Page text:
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In January 1959, as Fidel Castro entered Havana in triumph, Americans hailed the revolutionary as a hero. Then came Castro's increasingly anti-American talk, the rise in his regime of the openly Marxist Che Guevara and Raul Castro, and seizures of American-owned assets. In little more than a year, President Dwight D. Eisenhower concluded that Castro must go. In Bay of Pigs, Howard Jones provides a concise, incisive, and dramatic account of the disastrous attempt to overthrow Castro. He deftly examines the train of missteps and self-deceptions that led to the invasion of U.S.-trained exiles at the Bay of Pigs. Ignoring warnings from the ambassador to Cuba, the Eisenhower administration put in motion an operation that proved nearly unstoppable even after the inauguration of John F. Kennedy. The CIA and Pentagon, meanwhile, both voiced confidence in the outcome of the invasion, especially after coordinating previous successful coups in Guatemala and Iran. As a vital part of the Cuban effort, the CIA sought to incite a popular insurrection by recruiting the Mafia's help in engineering Castro's assassination on the eve of the invasion. And so the Kennedy administration launched the exile force toward its doom in Cochinos Bay on April 17, 1961. Jones gives a riveting account of the battle - and the confusion in the White House - before moving on to explore its implications. The Bay of Pigs, he writes, set the course of Kennedy's foreign policy. It was a humiliation for the administration that fueled fears of Communist domination and pushed Kennedy toward a hardline cold warrior stance. But at the same time, the failed attack left him deeply skeptical of CIA and military advisers and influenced his later actions during the Cuban missile crisis. Richly researched, vividly written, Bay of Pigs offers an engaging and thoughtful account of the turning point in Kennedy's foreign policy and indeed in foreign policy for decades to come.

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Book Details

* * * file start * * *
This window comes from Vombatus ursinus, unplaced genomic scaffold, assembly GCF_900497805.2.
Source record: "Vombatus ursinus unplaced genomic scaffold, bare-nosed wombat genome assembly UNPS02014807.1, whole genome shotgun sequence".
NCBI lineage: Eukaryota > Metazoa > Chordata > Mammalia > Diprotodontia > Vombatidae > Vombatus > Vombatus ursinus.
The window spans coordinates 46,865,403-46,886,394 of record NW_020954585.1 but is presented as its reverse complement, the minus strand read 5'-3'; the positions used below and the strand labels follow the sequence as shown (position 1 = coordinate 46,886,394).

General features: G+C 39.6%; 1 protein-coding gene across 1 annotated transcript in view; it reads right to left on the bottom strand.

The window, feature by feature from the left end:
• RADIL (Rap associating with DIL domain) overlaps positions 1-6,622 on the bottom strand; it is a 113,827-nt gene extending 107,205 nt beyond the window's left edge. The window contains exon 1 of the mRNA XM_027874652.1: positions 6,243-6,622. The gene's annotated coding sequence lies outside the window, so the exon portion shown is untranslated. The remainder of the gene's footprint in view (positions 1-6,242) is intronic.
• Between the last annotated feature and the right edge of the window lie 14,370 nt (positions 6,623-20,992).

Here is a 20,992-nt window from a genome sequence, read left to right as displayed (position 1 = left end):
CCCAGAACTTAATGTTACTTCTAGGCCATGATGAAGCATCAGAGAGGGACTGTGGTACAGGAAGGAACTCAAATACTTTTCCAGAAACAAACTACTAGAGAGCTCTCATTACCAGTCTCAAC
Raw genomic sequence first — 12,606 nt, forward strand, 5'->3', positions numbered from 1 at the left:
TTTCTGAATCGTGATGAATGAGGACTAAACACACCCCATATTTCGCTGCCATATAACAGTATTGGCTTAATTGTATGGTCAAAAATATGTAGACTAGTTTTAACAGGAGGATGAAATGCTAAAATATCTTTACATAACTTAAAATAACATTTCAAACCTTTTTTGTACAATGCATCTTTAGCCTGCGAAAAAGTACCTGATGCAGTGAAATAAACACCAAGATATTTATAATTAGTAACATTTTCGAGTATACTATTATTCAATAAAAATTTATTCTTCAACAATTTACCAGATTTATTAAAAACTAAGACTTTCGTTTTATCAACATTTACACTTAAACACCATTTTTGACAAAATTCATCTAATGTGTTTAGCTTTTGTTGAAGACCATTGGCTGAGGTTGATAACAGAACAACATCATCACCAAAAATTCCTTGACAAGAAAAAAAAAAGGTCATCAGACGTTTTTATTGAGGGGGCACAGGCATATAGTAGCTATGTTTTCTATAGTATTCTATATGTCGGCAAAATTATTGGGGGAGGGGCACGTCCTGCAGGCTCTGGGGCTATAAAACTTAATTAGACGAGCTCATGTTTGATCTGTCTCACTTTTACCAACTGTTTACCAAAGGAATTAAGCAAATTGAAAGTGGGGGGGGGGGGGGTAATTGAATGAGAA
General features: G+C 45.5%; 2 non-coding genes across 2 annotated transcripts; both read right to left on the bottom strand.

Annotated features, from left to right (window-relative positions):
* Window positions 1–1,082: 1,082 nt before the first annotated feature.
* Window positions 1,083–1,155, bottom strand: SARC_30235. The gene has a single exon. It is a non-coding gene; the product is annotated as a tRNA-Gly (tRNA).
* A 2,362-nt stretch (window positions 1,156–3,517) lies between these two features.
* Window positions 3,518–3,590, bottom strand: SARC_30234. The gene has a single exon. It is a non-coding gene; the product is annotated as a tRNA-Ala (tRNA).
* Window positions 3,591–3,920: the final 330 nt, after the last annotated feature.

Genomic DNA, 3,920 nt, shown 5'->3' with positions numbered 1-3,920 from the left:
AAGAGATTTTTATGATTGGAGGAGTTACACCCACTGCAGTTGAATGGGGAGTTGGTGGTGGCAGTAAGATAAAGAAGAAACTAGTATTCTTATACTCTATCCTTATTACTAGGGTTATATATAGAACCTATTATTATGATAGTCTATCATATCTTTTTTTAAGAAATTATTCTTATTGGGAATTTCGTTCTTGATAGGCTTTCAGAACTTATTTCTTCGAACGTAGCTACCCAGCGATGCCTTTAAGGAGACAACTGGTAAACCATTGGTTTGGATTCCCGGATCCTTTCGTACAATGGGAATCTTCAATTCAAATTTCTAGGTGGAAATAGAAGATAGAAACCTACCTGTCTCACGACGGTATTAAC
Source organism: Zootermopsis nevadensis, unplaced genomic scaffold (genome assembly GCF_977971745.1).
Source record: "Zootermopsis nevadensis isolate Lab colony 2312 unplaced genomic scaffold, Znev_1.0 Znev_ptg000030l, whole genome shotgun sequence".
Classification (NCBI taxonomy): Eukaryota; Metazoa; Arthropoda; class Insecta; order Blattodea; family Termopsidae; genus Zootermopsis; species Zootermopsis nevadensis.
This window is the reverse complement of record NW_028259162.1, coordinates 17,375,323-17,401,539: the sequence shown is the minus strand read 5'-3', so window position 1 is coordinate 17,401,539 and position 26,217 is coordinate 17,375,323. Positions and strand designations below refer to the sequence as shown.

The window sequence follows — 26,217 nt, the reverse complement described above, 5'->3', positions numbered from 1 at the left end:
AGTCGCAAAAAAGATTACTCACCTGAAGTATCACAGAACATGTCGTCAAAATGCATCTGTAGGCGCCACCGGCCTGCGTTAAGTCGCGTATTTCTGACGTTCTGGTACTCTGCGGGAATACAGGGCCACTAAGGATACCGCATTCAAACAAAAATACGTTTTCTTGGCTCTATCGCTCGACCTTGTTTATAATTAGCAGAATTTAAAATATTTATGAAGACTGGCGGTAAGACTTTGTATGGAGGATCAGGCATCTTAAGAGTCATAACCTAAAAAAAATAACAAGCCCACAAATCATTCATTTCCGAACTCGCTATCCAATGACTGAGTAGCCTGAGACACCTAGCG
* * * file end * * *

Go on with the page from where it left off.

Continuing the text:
ISBN: 9780195173833
ISBN-10: 019517383X
Format: Hardback
(240mm x 165mm x 25mm)
Pages: 256
Imprint: Oxford University Press Inc
Publisher: Oxford University Press Inc
Publish Date: 25-Sep-2008
Country of Publication: United States

Other Editions


US Kirkus Review » A taut account of a dismal passage of the Cold War: the failed, American-sponsored attempt to invade Cuba and remove Fidel Castro from power.Fed up with Castro's anti-American rhetoric and alarmed at his growing ties to the Soviet Union, President Eisenhower approved a covert CIA plan to overthrow the Cuban government. By the time the Kennedy administration took office, the CIA had assembled a paramilitary force of Cuban dissidents in Guatemala and contemplated ways, with Mafia assistance, to assassinate the troublesome Cuban dictator. Fearful of the PR hit that would surely come by disbanding the brigade (leaving them free to tell their story), reluctant to appear complacent about Castro's machinations and relying on the advice of his more experienced advisors, JFK went ahead with the plan that ended in the death of 114 and the capture of 1,179 out of the 1,511-man force that stormed the Bay of Pigs on April 17, 1961. With remarkable efficiency, Jones (History/Univ. of Alabama; Death of a Generation: How the Assassinations of Diem and JFK Prolonged the Vietnam War, 2003, etc.) examines all aspects of the debacle that depended on a series of unlikely contingencies: the killing of Castro, an indigenous insurrection to supplement the invaders and, crucially, air support from the U.S. military. The author apportions blame among the CIA - Allen Dulles and Richard Bissell emerge as the chief villains - the Joint Chiefs who signed off on a military plan for which they bore no responsibility, and the White House, seized by seeming Cold War imperatives and seeking plausible deniability for a scheme that, from the beginning, had little hope of disguising presidential fingerprints. The disaster left Castro more firmly in power than ever, with Kennedy privately fuming and ridiculed on the world stage, and publicly forced to assume responsibility, memorably observing that "victory has a hundred fathers and defeat is an orphan."May become the preferred single-source reference to an episode whose foreign policy and military implications continue to reverberate. (Kirkus Reviews)

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Author Biography - Howard Jones

Howard Jones is the author of Mutiny on the Amistad and Death of a Generation. He is University Research Professor of History at the University of Alabama.

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